Dear President Biden, Vice President Harris, and Members of the 117th Congress,
You have been elected to lead us during one of the most traumatic times in our history. Right now, we are a quaking, fearful country. Violence and death have drawn so near that their horror has made their home in our bones.
In my own Christian tradition, the “Road to Emmaus” story comes to mind (Luke 24:13-35). Jesus’ disciples have just gone through a devastating crisis. Their beloved leader is gone, they are riddled with fear and anxiety, and they are compulsively recounting “all that has happened” to them. Our whole nation is trapped in that same panicked chatter about “all that has happened.”
A stranger starts walking beside Jesus’ disciples, listening to trauma spilling out of them. They aren’t sure what to make of the stranger, but he doesn’t leave. He just keeps walking. When night falls, they invite him to their campfire dinner.
“We need your calming, feeding, healing actions at this moment in time…”
Something unexpected happens. The stranger takes their fire-cooked food and serves them. They suddenly recognize—through the work of his hands, his actions—that the stranger is Jesus. Their trauma is calmed and their overwhelming fear and distrust starts to ebb. Maybe they laugh for the first time in a long time.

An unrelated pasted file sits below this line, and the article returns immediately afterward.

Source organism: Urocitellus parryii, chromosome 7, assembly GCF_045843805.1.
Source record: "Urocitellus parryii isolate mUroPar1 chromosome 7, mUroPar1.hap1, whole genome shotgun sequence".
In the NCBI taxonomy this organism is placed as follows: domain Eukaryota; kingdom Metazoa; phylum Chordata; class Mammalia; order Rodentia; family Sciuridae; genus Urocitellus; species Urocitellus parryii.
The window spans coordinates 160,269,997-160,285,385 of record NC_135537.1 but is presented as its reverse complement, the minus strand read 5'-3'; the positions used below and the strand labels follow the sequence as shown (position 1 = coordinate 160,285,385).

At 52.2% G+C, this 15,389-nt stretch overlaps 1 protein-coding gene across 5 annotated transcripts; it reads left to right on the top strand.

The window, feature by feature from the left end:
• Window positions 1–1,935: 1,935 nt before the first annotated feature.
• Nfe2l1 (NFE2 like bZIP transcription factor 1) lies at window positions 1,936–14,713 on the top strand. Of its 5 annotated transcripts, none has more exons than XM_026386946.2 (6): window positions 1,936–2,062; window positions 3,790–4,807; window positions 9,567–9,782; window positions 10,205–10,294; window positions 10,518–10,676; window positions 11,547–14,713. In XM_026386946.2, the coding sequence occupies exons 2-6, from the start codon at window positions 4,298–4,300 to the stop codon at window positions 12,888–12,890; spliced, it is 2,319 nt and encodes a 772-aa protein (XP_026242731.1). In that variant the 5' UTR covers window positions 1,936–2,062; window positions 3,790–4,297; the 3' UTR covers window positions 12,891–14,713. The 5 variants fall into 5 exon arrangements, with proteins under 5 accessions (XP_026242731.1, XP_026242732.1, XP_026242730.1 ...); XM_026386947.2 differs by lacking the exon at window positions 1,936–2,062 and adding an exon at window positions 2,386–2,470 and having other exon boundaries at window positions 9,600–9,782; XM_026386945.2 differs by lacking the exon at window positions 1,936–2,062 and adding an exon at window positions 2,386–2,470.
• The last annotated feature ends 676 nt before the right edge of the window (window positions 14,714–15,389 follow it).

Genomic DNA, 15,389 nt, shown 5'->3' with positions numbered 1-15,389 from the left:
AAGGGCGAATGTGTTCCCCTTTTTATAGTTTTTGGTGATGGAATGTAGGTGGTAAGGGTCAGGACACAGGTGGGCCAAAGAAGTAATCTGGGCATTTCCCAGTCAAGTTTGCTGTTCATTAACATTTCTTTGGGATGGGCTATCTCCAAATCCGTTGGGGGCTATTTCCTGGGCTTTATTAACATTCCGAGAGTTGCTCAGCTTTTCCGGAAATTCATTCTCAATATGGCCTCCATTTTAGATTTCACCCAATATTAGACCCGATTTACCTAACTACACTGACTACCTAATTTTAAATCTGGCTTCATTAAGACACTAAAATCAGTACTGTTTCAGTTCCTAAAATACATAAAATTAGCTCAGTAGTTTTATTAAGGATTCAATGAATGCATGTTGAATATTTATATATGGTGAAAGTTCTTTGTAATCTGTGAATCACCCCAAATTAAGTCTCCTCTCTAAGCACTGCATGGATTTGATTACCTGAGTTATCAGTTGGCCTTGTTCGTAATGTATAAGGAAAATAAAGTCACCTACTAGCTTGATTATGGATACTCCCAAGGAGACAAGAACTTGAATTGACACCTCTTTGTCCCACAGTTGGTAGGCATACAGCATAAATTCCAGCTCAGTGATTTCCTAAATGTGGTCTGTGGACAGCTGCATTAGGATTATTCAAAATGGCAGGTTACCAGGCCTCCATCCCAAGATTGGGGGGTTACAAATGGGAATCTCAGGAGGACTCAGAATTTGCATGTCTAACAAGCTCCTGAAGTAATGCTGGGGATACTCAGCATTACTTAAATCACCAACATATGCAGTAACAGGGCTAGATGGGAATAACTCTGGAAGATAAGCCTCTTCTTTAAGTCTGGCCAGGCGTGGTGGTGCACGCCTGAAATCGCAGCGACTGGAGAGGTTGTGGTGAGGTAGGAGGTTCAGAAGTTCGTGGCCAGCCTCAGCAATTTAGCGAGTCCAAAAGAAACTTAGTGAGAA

What I love about this story is that during the meal, they keep forgetting who he is. The trauma inside them keeps popping back up, and they need reminding, calming and feeding, over and over again.
I lift up this story because it reminds us that people who are afraid and suffering can easily lose track of reality. Trauma does that. It also tells us that the way to calm harmed souls is not through words alone but through actions: feeding hungry bodies, mending harms, holding fear rather than being afraid of it.
We need your calming, feeding, healing actions at this moment in time more than we need anything else. Love us, Mr. President, Madame Vice President, and Members of Congress. Try to love us all, as we stumble along our many Emmaus Roads. And don’t give up when we forget. Feed us, the people.
Rev. Dr. Serene Jones
Union Theological Seminary